Bell may return in response to expenses

ANTI-sleaze campaigner Martin Bell has refused to rule out a sensational return to politics in response to the MPs' expenses saga.

Jonathan Barnes

ANTI-sleaze campaigner Martin Bell has refused to rule out a sensational return to politics in response to the MPs' expenses saga.

The former BBC war reporter and independent MP - who was famed for his white suit - said the recent revelations were “utterly scandalous” and he would “never say never” to standing for Parliament again.

Mr Bell, who was born and raised in north Suffolk, called for prosecutions against the worst abusers of the expenses system and said it was “a good time” for non-party candidates to come forward.

“Would I stand for Parliament again? I wouldn't know where to start, and I'm getting on a bit now, but I'll never say never - I'm as outraged as anybody,” said the 70-year-old.

There was speculation last year that Mr Bell, who famously unseated Conservative MP Neil Hamilton on an anti-sleaze ticket in Tatton, Cheshire, in 1997, was considering standing against Tory Sir Nick Winterton in Macclesfield at the next General Election.

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“I think it's a good time for non-party candidates,” he said.

“It would take extreme circumstances for me to stand again, but I made a mistake in saying I would only serve the people of Tatton for one term, and I regret that every day.

“One or two people have said to me I should stand again, and I wouldn't rule it out.”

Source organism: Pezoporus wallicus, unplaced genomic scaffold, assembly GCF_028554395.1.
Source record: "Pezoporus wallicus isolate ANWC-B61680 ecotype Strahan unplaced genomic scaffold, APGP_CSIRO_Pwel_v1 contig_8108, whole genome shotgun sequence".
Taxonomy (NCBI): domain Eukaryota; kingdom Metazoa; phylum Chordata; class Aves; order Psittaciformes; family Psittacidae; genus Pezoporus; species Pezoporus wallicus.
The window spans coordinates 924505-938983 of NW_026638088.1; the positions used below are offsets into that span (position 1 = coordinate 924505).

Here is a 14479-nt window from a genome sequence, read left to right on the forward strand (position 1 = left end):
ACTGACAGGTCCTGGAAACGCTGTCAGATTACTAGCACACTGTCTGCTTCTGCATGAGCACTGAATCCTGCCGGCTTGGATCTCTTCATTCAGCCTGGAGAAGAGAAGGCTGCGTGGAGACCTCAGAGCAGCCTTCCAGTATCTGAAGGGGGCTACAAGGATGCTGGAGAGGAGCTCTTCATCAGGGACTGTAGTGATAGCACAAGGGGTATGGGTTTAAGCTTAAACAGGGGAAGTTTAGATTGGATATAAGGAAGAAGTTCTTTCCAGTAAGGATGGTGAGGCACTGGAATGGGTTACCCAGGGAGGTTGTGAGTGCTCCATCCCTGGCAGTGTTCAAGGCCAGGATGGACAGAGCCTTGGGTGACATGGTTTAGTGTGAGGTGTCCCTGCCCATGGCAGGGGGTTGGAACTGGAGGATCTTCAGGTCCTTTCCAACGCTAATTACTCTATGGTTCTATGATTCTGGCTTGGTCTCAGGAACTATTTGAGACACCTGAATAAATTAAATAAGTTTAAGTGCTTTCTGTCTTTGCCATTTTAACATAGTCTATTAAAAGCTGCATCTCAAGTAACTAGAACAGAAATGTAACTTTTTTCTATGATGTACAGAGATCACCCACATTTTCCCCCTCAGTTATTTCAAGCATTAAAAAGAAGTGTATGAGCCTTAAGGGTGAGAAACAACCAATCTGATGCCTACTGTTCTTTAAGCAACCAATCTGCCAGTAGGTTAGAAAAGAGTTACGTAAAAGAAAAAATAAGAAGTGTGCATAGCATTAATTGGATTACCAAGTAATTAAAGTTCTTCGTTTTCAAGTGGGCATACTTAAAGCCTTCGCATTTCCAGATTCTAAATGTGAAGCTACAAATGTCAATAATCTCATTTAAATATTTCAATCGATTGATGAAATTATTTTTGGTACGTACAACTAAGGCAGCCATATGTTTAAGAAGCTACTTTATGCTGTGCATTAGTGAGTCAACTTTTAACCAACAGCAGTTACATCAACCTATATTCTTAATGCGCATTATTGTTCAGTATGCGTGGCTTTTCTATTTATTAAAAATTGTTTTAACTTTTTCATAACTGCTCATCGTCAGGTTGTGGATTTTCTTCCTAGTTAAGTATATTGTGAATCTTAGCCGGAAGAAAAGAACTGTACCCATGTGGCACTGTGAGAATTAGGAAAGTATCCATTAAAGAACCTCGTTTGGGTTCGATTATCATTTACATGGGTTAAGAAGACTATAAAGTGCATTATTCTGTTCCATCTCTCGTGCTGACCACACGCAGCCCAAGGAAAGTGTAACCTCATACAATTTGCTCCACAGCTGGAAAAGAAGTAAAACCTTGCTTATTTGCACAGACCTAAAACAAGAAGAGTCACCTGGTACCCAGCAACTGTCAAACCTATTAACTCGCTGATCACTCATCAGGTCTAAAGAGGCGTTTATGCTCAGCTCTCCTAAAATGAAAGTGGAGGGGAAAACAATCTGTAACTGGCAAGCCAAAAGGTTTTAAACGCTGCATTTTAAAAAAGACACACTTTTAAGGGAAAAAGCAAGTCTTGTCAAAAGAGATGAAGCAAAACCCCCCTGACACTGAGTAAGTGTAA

Mr Bell, who received 93,000 votes when he unsuccessfully stood as an independent MEP five years ago, said he was amazed by the expense claims of some MPs - and compared them to Somali pirates.

“They are treating their expenses as if they are entitlements - if these people worked for private companies they would be out on their ear immediately,” he said.

“I'm looking for prosecutions for the most extreme cases and I hope there will be bi-elections, as I don't think MPs realise quote how strongly people feel about this - I expect they will do when they go back to their constituencies this weekend.”

Mr Bell, who grew up on his family's farm in Redisham, near Beccles, joined the BBC as a reporter in Norwich in 1962 after graduating from Cambridge and serving in the Suffolk Regiment and had a long and distinguished career as a foreign correspondent and war reporter.

He left the BBC in 1997 to contest the Tatton parliamentary seat on an anti-sleaze ticket. He took on Tory MP Hamilton, who had been embroiled in a cash-for-questions row, and won with a majority of more than 11,000 votes, standing down after one term. The Channel 4 documentary Mr White goes to Westminster was loosely based on his political career.

Mr Bell stood again for the European elections in 2004 and is a campaigner for non-party politicians, founding the Independent Network. He also acts as an ambassador for UNICEF.